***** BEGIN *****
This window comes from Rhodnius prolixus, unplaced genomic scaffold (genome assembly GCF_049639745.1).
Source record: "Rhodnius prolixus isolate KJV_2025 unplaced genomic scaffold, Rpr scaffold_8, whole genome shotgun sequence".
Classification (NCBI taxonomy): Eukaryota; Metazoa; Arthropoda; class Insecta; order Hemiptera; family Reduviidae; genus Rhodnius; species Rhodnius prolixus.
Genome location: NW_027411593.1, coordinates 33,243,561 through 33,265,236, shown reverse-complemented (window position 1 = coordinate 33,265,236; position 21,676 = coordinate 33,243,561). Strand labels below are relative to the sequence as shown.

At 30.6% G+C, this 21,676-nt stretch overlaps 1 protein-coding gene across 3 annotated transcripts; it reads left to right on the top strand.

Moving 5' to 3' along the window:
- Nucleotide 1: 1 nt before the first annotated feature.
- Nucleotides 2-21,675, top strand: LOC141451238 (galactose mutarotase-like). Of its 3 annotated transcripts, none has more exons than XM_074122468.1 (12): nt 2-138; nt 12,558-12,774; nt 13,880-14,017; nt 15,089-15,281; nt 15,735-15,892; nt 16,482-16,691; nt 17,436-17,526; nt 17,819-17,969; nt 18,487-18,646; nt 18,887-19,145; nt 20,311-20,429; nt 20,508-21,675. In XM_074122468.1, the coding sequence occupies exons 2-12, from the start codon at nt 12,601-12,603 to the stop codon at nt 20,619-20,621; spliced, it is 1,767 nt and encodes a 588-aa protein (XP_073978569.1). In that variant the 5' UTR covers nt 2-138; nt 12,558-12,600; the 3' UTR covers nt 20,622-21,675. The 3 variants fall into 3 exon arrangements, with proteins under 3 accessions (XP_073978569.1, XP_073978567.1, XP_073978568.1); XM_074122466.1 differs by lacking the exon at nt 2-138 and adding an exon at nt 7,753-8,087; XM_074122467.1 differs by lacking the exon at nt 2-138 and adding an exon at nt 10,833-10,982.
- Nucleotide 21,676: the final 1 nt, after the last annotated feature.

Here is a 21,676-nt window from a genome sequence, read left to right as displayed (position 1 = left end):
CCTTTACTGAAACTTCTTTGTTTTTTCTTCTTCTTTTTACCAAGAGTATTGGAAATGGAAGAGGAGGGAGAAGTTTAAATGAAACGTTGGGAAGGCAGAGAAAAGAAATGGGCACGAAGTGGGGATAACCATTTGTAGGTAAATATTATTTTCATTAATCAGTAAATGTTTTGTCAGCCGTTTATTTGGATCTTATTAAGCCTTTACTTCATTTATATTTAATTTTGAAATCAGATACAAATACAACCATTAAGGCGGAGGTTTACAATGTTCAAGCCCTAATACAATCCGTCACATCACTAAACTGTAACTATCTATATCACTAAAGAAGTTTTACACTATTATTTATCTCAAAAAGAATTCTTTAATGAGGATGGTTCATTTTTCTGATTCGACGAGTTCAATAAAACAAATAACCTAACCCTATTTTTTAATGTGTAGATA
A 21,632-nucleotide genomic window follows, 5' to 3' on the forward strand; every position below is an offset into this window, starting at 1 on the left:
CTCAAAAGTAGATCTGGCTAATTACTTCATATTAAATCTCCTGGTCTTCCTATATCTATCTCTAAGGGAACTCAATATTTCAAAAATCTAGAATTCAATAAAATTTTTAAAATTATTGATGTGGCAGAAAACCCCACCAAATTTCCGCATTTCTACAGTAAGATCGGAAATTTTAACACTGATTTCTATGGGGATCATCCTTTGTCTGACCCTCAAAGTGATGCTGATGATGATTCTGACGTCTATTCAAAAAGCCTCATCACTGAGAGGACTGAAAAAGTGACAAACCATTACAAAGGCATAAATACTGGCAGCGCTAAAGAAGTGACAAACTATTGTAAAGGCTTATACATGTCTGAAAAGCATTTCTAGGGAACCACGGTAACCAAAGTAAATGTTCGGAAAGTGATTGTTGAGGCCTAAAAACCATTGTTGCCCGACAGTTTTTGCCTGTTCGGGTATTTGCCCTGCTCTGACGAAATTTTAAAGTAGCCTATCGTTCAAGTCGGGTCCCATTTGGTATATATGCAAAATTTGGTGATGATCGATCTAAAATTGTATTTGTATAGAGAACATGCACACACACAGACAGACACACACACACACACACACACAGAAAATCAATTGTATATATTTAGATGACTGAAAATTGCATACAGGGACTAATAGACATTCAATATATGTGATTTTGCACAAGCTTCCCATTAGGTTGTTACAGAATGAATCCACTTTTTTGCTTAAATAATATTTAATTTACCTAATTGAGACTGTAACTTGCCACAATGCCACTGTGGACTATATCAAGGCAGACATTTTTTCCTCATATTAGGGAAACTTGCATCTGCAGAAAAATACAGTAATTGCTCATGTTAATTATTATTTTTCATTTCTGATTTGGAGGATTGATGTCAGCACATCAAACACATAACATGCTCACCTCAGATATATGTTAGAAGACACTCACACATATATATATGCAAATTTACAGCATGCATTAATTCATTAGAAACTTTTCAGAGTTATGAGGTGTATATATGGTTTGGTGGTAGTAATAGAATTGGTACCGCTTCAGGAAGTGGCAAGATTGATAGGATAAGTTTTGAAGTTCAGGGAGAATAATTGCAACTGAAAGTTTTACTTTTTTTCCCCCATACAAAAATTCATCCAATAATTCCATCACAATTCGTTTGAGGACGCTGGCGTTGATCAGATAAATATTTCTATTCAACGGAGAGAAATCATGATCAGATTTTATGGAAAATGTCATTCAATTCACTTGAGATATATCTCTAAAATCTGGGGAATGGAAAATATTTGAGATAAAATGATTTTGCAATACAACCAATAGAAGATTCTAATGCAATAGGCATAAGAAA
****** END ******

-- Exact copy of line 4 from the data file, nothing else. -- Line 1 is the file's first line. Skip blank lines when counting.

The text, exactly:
Genome location: NW_027411593.1, coordinates 33,243,561 through 33,265,236, shown reverse-complemented (window position 1 = coordinate 33,265,236; position 21,676 = coordinate 33,243,561). Strand labels below are relative to the sequence as shown.